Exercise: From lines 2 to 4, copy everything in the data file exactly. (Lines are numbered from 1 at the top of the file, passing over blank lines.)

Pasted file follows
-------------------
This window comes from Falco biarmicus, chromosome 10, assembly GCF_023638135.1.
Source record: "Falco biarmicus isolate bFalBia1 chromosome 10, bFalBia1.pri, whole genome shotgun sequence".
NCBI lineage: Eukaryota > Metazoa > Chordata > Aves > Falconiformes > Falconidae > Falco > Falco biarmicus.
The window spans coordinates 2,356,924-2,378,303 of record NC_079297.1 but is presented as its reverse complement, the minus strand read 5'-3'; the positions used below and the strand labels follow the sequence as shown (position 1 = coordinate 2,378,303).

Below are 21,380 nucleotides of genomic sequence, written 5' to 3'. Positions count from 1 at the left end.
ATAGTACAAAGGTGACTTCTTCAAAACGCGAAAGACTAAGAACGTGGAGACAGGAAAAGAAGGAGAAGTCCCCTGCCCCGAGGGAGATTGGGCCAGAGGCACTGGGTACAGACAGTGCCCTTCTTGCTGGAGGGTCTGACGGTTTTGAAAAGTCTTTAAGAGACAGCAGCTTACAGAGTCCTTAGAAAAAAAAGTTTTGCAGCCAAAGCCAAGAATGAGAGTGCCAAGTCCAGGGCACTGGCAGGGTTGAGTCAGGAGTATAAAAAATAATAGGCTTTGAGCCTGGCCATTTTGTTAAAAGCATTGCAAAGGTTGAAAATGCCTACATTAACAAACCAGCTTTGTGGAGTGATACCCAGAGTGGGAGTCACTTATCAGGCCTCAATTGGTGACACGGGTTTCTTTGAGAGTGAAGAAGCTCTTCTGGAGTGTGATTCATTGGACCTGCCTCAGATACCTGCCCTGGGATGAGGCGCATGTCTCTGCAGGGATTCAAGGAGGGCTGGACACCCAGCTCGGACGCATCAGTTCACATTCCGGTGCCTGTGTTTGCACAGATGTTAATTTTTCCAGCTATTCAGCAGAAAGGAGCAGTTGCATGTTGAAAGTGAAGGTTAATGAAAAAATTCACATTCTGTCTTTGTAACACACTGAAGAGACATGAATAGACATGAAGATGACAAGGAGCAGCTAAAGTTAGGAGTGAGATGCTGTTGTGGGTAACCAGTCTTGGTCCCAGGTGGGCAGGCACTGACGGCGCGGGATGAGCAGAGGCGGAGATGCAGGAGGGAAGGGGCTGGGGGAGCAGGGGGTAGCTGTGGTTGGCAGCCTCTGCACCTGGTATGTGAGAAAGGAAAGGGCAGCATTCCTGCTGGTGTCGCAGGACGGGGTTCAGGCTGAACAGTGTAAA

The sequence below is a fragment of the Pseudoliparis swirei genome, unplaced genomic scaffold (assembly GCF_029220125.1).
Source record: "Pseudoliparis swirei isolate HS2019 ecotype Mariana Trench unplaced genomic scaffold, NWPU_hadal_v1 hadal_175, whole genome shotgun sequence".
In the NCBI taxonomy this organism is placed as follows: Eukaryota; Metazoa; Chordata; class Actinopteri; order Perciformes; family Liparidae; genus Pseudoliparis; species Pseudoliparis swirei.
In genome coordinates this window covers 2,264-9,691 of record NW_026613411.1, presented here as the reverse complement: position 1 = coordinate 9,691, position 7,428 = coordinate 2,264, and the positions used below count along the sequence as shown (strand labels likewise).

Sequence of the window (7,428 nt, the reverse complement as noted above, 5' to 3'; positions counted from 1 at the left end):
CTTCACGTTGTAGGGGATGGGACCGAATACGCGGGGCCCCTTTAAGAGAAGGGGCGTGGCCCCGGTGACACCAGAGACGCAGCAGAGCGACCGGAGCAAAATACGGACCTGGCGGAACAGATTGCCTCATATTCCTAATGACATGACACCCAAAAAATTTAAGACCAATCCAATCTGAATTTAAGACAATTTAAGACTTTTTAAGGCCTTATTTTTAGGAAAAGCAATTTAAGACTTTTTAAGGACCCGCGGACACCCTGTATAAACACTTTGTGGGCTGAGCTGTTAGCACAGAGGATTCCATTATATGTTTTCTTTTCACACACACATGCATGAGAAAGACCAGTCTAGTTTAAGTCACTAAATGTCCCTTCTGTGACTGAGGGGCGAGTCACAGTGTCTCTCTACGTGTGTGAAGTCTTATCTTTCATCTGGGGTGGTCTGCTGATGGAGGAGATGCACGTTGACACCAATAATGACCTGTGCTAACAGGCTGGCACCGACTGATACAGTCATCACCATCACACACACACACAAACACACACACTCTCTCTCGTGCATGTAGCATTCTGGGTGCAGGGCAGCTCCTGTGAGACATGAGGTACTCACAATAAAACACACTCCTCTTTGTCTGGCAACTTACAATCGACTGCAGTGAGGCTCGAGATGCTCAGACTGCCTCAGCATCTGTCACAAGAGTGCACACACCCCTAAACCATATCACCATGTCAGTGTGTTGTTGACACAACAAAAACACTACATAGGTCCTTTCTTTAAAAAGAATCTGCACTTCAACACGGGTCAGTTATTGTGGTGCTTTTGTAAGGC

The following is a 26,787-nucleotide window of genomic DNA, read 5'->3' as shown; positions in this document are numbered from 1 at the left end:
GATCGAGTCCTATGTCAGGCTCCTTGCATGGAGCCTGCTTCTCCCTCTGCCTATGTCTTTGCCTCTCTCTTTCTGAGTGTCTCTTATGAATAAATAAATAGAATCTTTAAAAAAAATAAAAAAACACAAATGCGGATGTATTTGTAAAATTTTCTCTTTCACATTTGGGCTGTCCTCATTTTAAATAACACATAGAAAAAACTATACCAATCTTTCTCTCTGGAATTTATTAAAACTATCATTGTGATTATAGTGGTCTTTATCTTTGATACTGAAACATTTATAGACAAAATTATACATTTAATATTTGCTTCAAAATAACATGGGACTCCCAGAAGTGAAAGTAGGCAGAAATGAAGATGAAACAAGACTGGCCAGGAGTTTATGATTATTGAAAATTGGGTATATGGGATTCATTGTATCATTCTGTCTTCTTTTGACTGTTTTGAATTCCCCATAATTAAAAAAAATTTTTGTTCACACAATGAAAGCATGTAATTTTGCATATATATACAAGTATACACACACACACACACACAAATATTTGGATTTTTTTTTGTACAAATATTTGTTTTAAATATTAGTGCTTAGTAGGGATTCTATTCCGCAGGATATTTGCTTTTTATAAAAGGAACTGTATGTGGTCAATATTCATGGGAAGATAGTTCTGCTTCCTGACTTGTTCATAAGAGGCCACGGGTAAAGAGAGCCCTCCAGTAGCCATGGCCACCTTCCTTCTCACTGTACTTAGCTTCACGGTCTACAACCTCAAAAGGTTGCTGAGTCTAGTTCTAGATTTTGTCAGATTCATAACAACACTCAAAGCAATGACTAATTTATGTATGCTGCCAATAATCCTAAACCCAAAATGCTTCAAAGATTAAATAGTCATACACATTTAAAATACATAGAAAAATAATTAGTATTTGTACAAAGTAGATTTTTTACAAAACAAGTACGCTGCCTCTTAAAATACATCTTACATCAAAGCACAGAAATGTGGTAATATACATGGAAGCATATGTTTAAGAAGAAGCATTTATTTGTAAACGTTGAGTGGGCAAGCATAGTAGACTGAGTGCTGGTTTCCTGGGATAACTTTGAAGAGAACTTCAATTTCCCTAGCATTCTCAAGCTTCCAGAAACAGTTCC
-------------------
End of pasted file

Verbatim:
Source record: "Falco biarmicus isolate bFalBia1 chromosome 10, bFalBia1.pri, whole genome shotgun sequence".
NCBI lineage: Eukaryota > Metazoa > Chordata > Aves > Falconiformes > Falconidae > Falco > Falco biarmicus.
The window spans coordinates 2,356,924-2,378,303 of record NC_079297.1 but is presented as its reverse complement, the minus strand read 5'-3'; the positions used below and the strand labels follow the sequence as shown (position 1 = coordinate 2,378,303).